Governor Napolitano,

Congratulations on your nomination as the Secretary of Homeland Security.

You have signed up for one of the most difficult and most scrutinized jobs in America. The department you are about to lead is responsible for maintaining freedom and liberty while protecting the nation from unthinkable man-made or natural disasters, a delicate balance if there ever was one. Needless to say, it is one of the most important jobs we have in government. DHS was created at a time in our history when our nation felt vulnerable, uncertain and angry.

Those of us who served at DHS during its start-up phase remember that though the department was started with a strategy, there existed no historical references for what we were undertaking; that is, many of the functions that were assigned to the Department were new and had never been done before on the scale we were asked to do them. But we had a commonly understood mission – we knew the horror of 9/11 could easily happen again and we were determined to prevent and protect this nation from the next attack. While we were never satisfied that we created a department that is fully functional, complete and without need for change, every person in DHS whether political or career can take some degree of pride in having done what was never done before at a time when our nation needed us most.

Despite the seemingly daunting task, you are fortunate in many ways.

1. Your transition team has the benefit of hindsight to guide you forward;
2. You can take what works;
3. Change what hasn’t;
4. Create what is needed, and (most importantly);
5. You can define success on your terms (with help from Congress, the White House, state and local leaders, the media, the general public and private sector, and of course – the terrorist groups intent on doing this nation harm).

More than anything, you are fortunate that there is a cadre of dedicated, professional, and highly competent career staff that will guide and assist you as you lay the ground work for a new direction and strategy to protect this nation. The “politicals” will always come and go and fortunately we can only do so much while we occupy our lofty positions of leadership. The real heroes are the career professional staff who joined the Department to contribute to this nation at a time of its most urgent need, not for 2 years, or 4 years, but for what could span their entire career. They didn’t join with the goal of pursuing a political agenda to make a name for themselves; they unselfishly and frequently anonymously contribute to the success of the Department with little expectation of being recognized.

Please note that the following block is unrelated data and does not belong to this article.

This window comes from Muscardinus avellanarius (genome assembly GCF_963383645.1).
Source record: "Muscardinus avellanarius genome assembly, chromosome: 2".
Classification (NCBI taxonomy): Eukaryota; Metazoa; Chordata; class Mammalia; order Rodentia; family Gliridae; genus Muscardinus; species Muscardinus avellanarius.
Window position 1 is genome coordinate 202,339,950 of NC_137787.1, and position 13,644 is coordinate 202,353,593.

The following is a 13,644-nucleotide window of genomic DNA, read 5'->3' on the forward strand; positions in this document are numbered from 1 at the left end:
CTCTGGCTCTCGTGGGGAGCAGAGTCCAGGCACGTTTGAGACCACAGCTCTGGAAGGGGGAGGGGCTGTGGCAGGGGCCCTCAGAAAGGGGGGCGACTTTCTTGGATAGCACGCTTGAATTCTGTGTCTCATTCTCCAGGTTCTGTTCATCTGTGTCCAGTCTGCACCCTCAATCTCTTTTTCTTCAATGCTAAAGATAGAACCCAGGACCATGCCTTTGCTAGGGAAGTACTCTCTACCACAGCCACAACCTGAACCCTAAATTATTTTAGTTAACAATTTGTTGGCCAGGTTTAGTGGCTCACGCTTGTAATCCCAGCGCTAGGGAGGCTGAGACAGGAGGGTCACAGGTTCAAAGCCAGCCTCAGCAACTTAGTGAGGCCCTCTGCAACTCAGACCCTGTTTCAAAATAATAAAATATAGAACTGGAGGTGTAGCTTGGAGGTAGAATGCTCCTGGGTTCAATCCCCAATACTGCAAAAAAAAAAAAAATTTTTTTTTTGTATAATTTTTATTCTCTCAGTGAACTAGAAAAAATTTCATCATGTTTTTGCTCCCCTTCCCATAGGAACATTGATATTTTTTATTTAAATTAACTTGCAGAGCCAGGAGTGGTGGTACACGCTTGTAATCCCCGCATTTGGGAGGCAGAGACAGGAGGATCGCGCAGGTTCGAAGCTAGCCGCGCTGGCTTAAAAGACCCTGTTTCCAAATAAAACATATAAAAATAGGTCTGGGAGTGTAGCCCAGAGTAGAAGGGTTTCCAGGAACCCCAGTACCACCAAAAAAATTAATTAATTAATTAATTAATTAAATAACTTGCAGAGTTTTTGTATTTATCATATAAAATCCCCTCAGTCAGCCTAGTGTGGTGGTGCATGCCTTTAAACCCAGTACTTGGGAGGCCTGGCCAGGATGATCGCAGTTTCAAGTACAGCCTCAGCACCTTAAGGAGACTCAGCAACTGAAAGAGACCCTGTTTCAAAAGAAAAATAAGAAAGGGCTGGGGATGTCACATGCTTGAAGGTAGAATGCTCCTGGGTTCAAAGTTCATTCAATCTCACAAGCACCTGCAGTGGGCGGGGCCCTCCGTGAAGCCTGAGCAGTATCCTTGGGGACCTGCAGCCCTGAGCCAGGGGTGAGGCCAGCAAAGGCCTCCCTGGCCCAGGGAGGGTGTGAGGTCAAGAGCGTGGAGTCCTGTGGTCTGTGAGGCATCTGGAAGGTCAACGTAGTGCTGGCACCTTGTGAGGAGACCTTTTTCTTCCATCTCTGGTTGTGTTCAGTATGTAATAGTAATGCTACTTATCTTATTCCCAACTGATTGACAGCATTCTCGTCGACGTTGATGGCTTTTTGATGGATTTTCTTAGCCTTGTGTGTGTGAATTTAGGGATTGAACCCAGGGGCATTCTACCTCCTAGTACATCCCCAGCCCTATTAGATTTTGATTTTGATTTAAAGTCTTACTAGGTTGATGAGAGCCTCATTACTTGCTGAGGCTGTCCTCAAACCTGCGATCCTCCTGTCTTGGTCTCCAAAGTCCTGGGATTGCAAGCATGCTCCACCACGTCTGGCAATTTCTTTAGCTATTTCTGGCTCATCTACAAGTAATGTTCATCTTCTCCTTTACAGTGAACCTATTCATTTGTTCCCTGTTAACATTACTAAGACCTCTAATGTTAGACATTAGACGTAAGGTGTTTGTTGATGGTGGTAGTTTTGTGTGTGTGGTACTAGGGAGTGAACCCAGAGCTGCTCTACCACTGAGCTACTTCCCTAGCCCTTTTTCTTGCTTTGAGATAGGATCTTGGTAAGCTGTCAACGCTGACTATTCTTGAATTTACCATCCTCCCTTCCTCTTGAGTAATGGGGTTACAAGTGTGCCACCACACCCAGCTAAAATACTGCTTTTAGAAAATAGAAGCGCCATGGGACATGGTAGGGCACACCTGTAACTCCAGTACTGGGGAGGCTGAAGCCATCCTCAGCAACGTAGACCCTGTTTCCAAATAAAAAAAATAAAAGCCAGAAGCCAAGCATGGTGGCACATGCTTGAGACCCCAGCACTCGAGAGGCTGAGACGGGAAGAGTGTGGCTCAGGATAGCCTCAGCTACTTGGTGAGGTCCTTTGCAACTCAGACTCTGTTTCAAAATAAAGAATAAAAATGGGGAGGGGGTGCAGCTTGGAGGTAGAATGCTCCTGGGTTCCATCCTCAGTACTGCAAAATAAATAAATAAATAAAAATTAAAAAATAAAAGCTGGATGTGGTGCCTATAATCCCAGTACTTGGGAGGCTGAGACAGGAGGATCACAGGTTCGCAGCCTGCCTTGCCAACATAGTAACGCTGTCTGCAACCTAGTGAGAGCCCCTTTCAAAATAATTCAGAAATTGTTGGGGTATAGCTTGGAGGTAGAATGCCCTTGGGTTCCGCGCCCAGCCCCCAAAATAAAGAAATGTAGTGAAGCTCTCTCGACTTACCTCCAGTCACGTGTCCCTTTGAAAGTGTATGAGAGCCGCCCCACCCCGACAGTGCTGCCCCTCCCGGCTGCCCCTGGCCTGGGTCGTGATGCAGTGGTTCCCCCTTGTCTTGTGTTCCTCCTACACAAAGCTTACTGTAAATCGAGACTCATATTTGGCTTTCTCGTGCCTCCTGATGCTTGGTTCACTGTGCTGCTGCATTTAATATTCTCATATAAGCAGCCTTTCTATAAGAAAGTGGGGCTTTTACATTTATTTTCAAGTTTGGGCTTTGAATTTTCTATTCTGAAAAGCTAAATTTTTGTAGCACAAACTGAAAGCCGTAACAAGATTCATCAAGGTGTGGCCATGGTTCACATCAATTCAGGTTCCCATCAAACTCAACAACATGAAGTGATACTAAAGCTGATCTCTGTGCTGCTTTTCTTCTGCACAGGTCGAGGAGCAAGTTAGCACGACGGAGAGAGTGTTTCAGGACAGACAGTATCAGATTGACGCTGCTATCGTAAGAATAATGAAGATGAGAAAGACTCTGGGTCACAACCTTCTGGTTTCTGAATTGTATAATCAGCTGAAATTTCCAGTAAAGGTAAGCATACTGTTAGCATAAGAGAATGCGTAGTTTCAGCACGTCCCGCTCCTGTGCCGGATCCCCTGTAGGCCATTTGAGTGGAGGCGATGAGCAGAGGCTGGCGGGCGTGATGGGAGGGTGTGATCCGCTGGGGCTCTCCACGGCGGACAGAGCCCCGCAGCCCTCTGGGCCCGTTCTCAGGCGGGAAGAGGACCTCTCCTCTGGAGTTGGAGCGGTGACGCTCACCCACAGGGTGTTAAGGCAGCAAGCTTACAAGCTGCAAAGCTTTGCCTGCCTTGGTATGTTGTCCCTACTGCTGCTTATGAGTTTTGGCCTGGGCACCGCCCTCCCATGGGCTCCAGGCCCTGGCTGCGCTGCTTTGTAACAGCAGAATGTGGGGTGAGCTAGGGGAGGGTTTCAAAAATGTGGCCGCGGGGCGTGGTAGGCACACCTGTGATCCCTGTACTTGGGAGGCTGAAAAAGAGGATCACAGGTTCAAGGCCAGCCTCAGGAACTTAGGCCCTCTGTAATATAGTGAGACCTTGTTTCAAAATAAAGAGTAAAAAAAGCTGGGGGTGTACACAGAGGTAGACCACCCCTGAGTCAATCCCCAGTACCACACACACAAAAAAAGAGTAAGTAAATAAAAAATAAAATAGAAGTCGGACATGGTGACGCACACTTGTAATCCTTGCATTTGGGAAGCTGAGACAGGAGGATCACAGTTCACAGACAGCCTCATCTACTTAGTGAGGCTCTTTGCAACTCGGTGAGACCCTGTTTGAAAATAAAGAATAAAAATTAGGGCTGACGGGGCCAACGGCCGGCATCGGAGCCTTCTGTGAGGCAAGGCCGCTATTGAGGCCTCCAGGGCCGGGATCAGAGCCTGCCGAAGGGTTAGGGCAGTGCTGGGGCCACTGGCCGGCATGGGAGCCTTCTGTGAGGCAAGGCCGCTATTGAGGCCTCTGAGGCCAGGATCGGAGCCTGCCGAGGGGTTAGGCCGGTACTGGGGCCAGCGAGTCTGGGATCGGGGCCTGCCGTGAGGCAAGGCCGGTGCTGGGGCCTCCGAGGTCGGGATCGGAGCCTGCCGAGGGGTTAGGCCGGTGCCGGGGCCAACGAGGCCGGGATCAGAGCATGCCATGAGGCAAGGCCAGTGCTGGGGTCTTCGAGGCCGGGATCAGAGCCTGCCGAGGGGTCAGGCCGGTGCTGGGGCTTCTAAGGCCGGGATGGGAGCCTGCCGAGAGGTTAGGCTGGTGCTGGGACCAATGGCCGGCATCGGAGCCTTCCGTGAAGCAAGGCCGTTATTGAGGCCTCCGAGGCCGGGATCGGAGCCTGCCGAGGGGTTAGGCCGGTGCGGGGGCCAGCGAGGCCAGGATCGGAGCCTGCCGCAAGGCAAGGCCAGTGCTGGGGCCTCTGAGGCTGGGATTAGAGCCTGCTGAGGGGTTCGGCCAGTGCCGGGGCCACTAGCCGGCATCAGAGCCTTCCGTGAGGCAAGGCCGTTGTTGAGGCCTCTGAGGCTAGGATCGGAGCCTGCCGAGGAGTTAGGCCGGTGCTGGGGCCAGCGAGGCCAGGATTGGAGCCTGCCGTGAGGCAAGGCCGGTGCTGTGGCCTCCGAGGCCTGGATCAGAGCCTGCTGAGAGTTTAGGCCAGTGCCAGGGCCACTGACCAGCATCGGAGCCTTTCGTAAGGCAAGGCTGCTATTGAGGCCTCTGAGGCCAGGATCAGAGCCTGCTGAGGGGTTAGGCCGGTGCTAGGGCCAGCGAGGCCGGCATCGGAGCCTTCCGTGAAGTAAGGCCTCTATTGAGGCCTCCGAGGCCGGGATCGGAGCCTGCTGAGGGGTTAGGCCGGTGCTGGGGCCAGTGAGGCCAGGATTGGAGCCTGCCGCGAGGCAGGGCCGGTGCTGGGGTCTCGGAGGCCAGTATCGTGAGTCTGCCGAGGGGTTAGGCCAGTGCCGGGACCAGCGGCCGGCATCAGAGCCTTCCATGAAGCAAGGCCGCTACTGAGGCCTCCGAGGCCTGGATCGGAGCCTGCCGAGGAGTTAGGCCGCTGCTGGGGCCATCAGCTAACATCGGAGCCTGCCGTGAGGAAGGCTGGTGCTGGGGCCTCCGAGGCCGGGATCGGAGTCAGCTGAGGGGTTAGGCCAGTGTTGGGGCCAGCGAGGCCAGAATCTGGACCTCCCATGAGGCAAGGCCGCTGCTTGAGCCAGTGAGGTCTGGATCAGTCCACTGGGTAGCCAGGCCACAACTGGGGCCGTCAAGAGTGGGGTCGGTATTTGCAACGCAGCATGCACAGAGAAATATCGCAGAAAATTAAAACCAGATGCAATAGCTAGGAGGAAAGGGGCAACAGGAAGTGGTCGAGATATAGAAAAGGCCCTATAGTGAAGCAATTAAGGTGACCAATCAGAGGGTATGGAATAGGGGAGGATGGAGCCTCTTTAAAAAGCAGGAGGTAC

After almost 6 years of being in the “start-up” mode, they need new energy and leadership to get them focused on the mission with urgency again. They will rise up to any challenge you can throw at them if you can convince them that you believe in them as much as they believe in what they do.

Governor, you are indeed taking on one of the toughest jobs in America, but you are not alone. As you stand on the podium to take your oath of office, look around you – the men and women of DHS whether they are wearing the uniform of the Coast Guard or Customs and Border Protection, or the every day dress of civilian attire-they will never let you down.

As this administration passes the keys over to you, we, the concerned American public, only ask that you never lose sight of the urgency of the mission of the Department and never forget the career people who have been there before you — and will be there after you–as these dedicated career professionals will give you all they have to ensure your success.